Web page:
Nasa satellite to map soil moisture poised for launch

This NASA photo released on Jan 29, 2015, a worker preparing the launch gantry to be rolled back from the United Launch Alliance Delta II rocket with Soil Moisture Active Passive (SMAP) observatory onboard, at the Space Launch Complex 2, on Jan 28, 2
This NASA photo released on Jan 29, 2015, a worker preparing the launch gantry to be rolled back from the United Launch Alliance Delta II rocket with Soil Moisture Active Passive (SMAP) observatory onboard, at the Space Launch Complex 2, on Jan 28, 2015, Vandenberg Air Force Base, Calififornia. Scheduled to launch early on Jan 29, 2015, SMAP is NASA’s first Earth-observing satellite designed to collect global observations of surface soil moisture and its freeze/thaw state. -- PHOTO: AFP
The launch gantry is rolled back to reveal the United Launch Alliance Delta II rocket with Soil Moisture Active Passive (SMAP) observatory onboard, at the Space Launch Complex 2 at Vandenberg Air Force Base, California on Jan 28, 2015. -- PHOTO: REUT
The launch gantry is rolled back to reveal the United Launch Alliance Delta II rocket with Soil Moisture Active Passive (SMAP) observatory onboard, at the Space Launch Complex 2 at Vandenberg Air Force Base, California on Jan 28, 2015. -- PHOTO: REUTERS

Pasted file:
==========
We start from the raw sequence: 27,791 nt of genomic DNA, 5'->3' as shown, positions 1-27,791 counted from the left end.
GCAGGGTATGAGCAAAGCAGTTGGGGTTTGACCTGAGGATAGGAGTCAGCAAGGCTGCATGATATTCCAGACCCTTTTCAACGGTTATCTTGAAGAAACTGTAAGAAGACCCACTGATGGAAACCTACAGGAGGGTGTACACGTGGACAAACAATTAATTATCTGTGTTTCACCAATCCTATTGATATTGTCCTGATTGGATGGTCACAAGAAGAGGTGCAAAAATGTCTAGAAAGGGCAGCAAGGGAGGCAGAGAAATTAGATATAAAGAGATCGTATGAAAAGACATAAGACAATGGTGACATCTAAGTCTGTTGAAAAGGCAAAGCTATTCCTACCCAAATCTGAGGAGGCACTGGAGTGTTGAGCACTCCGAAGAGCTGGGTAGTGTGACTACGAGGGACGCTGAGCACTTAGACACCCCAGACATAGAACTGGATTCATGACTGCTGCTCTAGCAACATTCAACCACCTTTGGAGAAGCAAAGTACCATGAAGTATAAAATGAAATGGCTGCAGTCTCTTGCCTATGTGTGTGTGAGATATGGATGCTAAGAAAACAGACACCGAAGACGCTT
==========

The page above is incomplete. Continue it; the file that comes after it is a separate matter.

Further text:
(REUTERS) - An unmanned Delta 2 rocket is being prepared for launch on Saturday to put a Nasa satellite into orbit that is expected to improve drought monitoring and flooding forecasts.

The 127-foot-tall (39-metre) rocket, built and flown by United Launch Alliance, is scheduled to lift off from Vandenberg Air Force Base in California at 6:20 a.m. PST (1420 GMT).

Launch originally was planned for Thursday but was delayed 24 hours due to high winds, the National Aeronautics and Space Administration said.

United Launch Alliance, a partnership of Lockheed Martin and Boeing, postponed the flight for one more day so that technicians could repair insulation on the rocket that had become detached during Thursday's launch attempt.

Perched on top of the rocket is Nasa's Soil Moisture Active Passive observatory, or SMAP, which is to spend at least three years making precise measurements of the amount of water in Earth's topsoil.

Soil moisture accounts for less than 1 percent of the planet's total water reservoir, with 97 percent in the Earth's oceans and nearly all of the rest locked in ice, said SMAP lead scientist Dara Entekhabi of the Massachusetts Institute of Technology.

But the tiny amount of soil moisture links the planet's overall environmental systems, its water, energy and carbon cycles, as well as determines whether particular regions are hit by drought or flooding. "It's the metabolism of the system,"Entekhabi said during a prelaunch news conference.

Currently, scientists rely largely on computer models to account for soil moisture. SMAP is designed to provide hard numbers of the amount of water in the soil and to do so worldwide, every two to three days.

The launch, 2,100-pound (950-kg) spacecraft and three years of operations is costing Nasa $916 million.